In November 2013, a Virginia state senator was stabbed several times by his son. The senator’s son then committed suicide. The senator survived, and he has now filed a medical malpractice and wrongful death lawsuit against the mental health agency, a mental health worker and the state of Virginia.
The lawsuit states that the mental health worker and the community services board did not find the son a psychiatric bed, which was a breach of their duties. The mental health worker called seven facilities looking for a bed. Two facilities that were not contacted had beds available. The son was released to his father. The senator was attacked by his son just 13 hours after he was released.
The senator said in a prepared statement released by his attorneys, “Virginia’s mental health care system failed my son … I am committed that my son’s needless death shall not be in vain, and that no other Virginia family suffer this tragedy.”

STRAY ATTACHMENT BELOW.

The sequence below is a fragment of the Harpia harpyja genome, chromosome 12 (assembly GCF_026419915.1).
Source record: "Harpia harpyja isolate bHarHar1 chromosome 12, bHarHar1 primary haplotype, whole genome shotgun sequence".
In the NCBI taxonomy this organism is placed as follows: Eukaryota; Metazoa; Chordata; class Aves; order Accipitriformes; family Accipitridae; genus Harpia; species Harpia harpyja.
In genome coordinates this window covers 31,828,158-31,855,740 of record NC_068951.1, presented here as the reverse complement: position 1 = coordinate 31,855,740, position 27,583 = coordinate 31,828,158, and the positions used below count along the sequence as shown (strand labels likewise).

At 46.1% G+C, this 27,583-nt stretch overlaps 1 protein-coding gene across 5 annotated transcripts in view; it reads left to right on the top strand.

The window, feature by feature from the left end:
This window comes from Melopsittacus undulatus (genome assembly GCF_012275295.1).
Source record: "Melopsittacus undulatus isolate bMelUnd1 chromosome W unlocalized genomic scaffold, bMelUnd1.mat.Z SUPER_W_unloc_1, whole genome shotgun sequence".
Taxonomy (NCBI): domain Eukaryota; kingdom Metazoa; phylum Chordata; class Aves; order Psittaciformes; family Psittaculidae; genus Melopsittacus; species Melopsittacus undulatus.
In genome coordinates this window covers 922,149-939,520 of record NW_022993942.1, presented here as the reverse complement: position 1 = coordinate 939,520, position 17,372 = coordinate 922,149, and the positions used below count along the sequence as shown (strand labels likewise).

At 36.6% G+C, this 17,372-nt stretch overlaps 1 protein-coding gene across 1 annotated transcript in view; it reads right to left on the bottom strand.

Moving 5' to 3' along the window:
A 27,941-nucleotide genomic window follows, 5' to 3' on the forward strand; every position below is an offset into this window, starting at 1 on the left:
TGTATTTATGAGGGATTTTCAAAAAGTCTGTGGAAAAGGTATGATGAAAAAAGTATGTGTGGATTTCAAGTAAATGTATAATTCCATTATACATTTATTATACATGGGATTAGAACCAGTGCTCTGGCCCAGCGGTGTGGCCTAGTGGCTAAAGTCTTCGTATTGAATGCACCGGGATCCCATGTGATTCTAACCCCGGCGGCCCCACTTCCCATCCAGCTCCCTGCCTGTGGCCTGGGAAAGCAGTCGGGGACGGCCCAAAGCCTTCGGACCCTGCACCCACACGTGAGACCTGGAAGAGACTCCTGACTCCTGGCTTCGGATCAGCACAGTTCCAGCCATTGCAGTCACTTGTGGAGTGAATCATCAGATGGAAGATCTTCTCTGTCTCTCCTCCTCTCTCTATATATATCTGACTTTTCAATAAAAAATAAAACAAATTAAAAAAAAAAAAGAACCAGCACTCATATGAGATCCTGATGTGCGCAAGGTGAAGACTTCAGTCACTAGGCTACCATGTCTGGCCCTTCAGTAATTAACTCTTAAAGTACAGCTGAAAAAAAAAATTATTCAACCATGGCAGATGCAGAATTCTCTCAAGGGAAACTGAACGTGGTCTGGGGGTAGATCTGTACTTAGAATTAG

In May 2014, the senator filed a notice of his intent to sue and the lawsuit was filed the following November.
While this tragic incident did not occur in Connecticut, it is important for people to realize that medical malpractice lawsuits are not just filed against medical doctors, surgeons or hospitals. The named defendants can be those who deal with a patient’s mental health. When a lack of treatment results in a worsened condition or leads to patient’s death, the victim or the victim’s family has a right to hold those responsible accountable. An attorney can determine if you have a case for compensation.
Source: ctpost.com, “Senator sues state, mental health officials over son’s death,” Larry O’dell, Associated Press, Jan. 05, 2016
At Kennedy, Johnson, Schwab & Roberge, L.L.C., we handle all medical malpractice cases on a contingency fee basis. This means that we do not get paid unless and until you receive a settlement or a jury award.
Schedule a free, confidential consultation with a skilled Connecticut personal injury lawyer today.